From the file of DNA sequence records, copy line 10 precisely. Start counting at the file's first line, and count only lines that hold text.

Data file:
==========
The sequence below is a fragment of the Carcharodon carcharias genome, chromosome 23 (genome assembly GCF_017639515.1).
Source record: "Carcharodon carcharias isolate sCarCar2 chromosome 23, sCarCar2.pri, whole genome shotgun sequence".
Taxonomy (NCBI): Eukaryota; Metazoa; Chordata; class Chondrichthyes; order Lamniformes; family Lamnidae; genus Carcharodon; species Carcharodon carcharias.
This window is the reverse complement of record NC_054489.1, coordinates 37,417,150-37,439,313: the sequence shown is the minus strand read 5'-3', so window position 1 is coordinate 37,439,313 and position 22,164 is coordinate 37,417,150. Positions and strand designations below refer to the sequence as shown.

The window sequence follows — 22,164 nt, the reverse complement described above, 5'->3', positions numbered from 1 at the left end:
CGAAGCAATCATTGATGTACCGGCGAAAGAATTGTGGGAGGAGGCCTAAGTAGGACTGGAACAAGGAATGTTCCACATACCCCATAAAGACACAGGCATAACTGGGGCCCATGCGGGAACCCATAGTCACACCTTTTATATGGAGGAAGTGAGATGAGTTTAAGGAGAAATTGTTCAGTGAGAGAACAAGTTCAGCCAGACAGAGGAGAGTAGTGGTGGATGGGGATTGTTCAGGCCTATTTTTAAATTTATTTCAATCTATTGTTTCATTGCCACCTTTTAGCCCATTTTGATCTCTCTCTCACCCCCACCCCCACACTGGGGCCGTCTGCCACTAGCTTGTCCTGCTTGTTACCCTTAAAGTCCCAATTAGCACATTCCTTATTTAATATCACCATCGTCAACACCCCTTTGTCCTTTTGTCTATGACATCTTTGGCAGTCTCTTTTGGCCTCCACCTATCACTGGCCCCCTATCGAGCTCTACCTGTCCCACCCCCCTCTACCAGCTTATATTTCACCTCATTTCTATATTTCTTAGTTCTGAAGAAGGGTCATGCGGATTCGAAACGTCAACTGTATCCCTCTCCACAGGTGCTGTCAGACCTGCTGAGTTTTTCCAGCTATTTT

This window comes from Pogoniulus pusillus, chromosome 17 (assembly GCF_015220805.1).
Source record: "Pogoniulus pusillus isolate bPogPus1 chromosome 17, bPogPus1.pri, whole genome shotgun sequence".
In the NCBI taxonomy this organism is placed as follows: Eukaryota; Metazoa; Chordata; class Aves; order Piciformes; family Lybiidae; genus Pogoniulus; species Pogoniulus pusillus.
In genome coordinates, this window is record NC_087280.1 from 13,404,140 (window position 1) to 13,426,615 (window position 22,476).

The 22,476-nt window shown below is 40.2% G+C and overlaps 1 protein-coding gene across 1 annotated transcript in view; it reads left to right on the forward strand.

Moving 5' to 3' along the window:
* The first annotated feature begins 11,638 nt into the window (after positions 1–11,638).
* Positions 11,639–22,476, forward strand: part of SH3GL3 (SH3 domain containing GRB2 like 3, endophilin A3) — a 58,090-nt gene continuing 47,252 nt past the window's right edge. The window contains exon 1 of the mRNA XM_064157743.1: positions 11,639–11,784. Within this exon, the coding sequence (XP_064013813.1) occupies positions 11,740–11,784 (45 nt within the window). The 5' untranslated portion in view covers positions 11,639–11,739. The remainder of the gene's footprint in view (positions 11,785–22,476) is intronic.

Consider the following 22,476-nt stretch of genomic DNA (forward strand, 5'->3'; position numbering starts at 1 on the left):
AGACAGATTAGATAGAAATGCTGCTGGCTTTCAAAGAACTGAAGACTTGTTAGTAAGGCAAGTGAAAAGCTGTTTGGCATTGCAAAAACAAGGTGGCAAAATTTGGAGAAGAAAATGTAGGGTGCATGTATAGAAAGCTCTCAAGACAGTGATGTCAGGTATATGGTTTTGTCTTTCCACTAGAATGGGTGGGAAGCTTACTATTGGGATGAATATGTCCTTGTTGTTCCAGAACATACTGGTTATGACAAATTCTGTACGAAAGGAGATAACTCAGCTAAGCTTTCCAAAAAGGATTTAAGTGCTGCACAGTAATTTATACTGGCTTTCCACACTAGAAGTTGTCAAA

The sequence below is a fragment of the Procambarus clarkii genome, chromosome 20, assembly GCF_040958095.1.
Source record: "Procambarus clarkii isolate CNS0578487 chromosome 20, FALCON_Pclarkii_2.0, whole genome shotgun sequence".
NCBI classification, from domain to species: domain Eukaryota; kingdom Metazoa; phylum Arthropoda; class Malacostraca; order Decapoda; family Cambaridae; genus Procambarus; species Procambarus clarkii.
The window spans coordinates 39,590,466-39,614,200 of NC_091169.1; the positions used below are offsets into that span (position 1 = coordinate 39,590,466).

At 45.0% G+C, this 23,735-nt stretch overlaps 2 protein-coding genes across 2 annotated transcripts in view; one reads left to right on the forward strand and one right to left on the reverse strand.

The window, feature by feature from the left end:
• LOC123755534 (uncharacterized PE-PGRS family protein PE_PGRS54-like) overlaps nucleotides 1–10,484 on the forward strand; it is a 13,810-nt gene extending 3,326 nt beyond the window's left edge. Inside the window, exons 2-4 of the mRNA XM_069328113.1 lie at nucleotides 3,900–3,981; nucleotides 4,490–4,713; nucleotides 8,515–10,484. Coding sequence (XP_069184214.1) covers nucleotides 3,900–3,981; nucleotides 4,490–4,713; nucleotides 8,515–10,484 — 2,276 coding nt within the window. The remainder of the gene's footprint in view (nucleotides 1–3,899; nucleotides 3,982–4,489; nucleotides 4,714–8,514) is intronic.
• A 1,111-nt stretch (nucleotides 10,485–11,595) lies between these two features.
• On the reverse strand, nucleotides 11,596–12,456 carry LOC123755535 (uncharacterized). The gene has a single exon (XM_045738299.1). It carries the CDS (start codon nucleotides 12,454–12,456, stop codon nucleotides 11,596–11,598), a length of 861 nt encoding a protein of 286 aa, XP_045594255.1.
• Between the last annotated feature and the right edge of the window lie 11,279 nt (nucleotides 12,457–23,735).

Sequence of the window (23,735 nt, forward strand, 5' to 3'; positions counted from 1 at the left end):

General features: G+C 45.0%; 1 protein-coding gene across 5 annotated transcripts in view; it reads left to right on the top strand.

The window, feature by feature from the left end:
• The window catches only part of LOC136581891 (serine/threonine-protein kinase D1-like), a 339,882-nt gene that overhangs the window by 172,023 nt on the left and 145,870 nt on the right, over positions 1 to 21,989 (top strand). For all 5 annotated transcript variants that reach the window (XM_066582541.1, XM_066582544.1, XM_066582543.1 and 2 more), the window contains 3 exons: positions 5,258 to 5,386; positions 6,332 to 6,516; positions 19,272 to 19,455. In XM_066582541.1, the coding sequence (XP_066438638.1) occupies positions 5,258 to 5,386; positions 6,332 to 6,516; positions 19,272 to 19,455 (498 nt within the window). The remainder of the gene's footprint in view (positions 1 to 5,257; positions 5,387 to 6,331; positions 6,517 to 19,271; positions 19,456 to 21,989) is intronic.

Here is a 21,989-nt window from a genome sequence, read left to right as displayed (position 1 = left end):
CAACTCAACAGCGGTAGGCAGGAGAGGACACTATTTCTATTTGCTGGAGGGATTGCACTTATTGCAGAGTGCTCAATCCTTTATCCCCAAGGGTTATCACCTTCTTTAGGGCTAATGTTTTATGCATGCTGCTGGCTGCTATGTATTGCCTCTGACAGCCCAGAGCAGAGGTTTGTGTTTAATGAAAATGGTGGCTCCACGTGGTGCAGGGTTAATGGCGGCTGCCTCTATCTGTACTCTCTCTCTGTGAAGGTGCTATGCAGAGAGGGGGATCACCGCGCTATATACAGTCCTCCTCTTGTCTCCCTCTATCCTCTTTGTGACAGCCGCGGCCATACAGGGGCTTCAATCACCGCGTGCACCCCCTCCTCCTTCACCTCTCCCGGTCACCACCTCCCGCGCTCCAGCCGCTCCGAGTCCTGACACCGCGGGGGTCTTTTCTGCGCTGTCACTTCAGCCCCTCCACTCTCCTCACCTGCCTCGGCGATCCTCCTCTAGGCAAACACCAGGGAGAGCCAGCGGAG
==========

In genome coordinates, this window is record NC_087280.1 from 13,404,140 (window position 1) to 13,426,615 (window position 22,476).